Количественный анализ политических факторов революционной дестабилизации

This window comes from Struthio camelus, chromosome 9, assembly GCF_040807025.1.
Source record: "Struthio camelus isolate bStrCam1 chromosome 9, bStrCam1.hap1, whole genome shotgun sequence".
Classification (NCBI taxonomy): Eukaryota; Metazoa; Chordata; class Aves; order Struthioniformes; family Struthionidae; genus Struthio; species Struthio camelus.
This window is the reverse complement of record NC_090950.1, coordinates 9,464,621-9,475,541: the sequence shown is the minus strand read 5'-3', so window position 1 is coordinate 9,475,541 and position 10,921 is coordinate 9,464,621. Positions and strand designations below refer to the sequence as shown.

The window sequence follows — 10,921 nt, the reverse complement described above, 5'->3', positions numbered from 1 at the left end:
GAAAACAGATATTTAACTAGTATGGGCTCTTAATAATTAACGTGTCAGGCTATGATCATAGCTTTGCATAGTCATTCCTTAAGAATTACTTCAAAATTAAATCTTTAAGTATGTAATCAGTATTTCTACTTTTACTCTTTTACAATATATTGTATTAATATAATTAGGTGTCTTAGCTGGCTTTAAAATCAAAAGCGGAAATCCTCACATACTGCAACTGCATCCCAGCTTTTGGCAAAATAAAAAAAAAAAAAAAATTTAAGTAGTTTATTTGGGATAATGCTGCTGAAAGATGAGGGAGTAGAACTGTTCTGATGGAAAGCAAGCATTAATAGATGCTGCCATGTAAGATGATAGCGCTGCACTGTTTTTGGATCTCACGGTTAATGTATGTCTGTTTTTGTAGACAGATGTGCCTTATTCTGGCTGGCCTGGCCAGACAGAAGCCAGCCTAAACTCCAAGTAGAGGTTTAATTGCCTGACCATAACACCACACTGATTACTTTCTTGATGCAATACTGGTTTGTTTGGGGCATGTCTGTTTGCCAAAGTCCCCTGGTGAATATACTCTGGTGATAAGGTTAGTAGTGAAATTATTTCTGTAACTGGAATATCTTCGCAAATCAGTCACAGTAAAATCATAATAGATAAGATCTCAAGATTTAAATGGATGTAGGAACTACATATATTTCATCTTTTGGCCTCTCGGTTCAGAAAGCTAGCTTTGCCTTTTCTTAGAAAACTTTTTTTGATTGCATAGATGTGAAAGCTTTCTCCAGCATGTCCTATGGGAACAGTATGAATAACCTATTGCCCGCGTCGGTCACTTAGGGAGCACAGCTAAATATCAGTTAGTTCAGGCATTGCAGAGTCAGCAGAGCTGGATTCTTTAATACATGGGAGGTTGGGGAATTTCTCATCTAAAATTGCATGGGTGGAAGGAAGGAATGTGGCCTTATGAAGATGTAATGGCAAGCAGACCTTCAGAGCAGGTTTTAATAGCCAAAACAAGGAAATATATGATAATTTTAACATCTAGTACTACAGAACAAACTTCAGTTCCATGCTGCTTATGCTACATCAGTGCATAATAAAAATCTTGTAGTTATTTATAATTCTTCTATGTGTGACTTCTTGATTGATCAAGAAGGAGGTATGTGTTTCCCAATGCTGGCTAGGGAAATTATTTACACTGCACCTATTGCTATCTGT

The article presents a systematic review of the results of testing the political factors of revolutionary destabilization in the works attributed by the authors to the fifth generation of studies of revolutions. It is shown that, according to quantitative cross-national studies conducted to date, the same political factors can have different effects on the likelihood of armed uprisings, on the one hand, and unarmed revolutionary actions, on the other. The studies reviewed by the authors demonstrate that holding elections increases the risks of unarmed revolutionary destabilization. The diffusion effect in the modern world is more characteristic of the unarmed than of armed revolutions. Similarly, the prolonged stay of the first person in power serves as a trigger for unarmed rather than armed demonstrations. In turn, armed revolutionary clashes are especially frequent in countries with heterogeneous ethnic and religious composition, where a significant part of the population is excluded from politics on ethno-religious grounds. The same applies to countries that pursue a policy of targeted discrimination against minorities. At the same time, there are also factors whose influence concerns all types of revolutionary destabilization. The probability of both armed and unarmed revolutions is highest in countries with a political regime occupying an intermediate position between full autocracy and full democracy, that is, in partial autocracies and partial democracies. Both armed and unarmed revolutions are more likely where similar events have already occurred in the recent past (at the same time, armed revolutionary actions increase the likelihood of new armed uprisings, and unarmed ones increase the likelihood of new unarmed protests).